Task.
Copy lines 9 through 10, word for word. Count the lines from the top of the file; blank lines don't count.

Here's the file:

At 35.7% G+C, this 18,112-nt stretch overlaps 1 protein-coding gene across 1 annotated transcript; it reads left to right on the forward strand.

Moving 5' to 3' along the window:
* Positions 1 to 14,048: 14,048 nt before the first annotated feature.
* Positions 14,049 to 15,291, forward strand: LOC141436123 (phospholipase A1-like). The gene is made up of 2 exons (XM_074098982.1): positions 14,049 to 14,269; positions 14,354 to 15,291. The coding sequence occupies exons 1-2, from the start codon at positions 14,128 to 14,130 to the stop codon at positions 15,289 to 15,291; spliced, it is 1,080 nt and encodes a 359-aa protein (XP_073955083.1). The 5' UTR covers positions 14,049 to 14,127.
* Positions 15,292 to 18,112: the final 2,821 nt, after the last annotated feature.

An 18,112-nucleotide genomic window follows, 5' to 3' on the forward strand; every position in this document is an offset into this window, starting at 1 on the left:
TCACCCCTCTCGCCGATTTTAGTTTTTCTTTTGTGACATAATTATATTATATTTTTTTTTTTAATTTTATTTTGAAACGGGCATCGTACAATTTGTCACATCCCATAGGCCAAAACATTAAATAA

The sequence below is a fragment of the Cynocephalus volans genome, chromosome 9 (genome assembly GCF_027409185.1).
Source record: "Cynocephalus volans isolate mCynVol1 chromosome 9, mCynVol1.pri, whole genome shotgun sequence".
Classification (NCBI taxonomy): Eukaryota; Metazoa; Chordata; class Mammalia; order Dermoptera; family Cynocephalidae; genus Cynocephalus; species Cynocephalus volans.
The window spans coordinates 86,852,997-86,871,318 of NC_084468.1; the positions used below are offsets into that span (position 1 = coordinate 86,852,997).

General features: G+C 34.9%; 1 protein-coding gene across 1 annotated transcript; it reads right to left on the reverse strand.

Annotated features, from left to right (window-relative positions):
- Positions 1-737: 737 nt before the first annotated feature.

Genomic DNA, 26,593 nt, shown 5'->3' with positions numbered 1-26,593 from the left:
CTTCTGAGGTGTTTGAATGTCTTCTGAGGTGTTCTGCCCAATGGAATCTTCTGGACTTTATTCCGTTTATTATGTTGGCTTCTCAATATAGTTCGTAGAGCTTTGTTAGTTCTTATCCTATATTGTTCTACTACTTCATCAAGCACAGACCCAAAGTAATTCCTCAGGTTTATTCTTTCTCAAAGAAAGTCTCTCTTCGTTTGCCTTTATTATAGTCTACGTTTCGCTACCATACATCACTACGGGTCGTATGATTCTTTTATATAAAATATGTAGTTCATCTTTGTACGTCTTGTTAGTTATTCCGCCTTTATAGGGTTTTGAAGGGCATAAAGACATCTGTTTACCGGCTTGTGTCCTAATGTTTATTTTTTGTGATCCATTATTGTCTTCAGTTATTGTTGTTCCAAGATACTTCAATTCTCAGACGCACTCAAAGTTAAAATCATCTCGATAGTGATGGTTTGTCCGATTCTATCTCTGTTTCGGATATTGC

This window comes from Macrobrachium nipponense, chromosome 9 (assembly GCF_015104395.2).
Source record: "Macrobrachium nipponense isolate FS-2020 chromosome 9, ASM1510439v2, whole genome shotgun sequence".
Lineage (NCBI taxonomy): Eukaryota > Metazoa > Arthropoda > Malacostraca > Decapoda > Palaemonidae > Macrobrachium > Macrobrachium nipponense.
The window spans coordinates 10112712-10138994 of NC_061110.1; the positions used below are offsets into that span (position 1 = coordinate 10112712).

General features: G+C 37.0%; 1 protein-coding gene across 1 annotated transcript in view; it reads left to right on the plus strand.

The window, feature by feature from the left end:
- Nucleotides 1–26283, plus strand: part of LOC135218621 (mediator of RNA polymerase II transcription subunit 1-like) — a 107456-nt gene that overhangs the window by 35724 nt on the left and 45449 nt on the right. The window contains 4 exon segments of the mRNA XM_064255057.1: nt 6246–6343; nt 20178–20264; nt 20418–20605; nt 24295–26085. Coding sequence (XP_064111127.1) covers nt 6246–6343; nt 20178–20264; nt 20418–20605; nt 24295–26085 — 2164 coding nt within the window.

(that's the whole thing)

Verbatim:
Source record: "Cynocephalus volans isolate mCynVol1 chromosome 9, mCynVol1.pri, whole genome shotgun sequence".
Classification (NCBI taxonomy): Eukaryota; Metazoa; Chordata; class Mammalia; order Dermoptera; family Cynocephalidae; genus Cynocephalus; species Cynocephalus volans.